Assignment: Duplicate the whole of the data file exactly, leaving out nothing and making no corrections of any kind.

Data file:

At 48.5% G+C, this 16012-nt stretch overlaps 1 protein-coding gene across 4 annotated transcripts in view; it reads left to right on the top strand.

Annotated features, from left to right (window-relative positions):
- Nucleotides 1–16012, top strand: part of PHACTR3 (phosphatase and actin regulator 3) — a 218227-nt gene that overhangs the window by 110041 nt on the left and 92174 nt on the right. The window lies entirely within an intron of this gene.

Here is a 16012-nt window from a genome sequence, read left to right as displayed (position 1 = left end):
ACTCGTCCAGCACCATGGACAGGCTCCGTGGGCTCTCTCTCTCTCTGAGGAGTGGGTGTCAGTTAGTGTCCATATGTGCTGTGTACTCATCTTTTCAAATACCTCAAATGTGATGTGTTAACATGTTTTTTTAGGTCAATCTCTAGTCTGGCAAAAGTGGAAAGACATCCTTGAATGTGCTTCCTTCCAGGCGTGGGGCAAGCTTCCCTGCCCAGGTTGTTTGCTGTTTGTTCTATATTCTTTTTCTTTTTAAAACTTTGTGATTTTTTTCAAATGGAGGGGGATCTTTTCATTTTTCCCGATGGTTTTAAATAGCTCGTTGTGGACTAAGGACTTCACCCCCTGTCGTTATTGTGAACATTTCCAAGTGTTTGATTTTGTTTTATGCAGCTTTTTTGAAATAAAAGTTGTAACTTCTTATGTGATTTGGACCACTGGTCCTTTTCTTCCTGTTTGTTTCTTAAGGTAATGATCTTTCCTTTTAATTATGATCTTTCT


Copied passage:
At 48.5% G+C, this 16012-nt stretch overlaps 1 protein-coding gene across 4 annotated transcripts in view; it reads left to right on the top strand.

Annotated features, from left to right (window-relative positions):
- Nucleotides 1–16012, top strand: part of PHACTR3 (phosphatase and actin regulator 3) — a 218227-nt gene that overhangs the window by 110041 nt on the left and 92174 nt on the right. The window lies entirely within an intron of this gene.

Here is a 16012-nt window from a genome sequence, read left to right as displayed (position 1 = left end):
ACTCGTCCAGCACCATGGACAGGCTCCGTGGGCTCTCTCTCTCTCTGAGGAGTGGGTGTCAGTTAGTGTCCATATGTGCTGTGTACTCATCTTTTCAAATACCTCAAATGTGATGTGTTAACATGTTTTTTTAGGTCAATCTCTAGTCTGGCAAAAGTGGAAAGACATCCTTGAATGTGCTTCCTTCCAGGCGTGGGGCAAGCTTCCCTGCCCAGGTTGTTTGCTGTTTGTTCTATATTCTTTTTCTTTTTAAAACTTTGTGATTTTTTTCAAATGGAGGGGGATCTTTTCATTTTTCCCGATGGTTTTAAATAGCTCGTTGTGGACTAAGGACTTCACCCCCTGTCGTTATTGTGAACATTTCCAAGTGTTTGATTTTGTTTTATGCAGCTTTTTTGAAATAAAAGTTGTAACTTCTTATGTGATTTGGACCACTGGTCCTTTTCTTCCTGTTTGTTTCTTAAGGTAATGATCTTTCCTTTTAATTATGATCTTTCT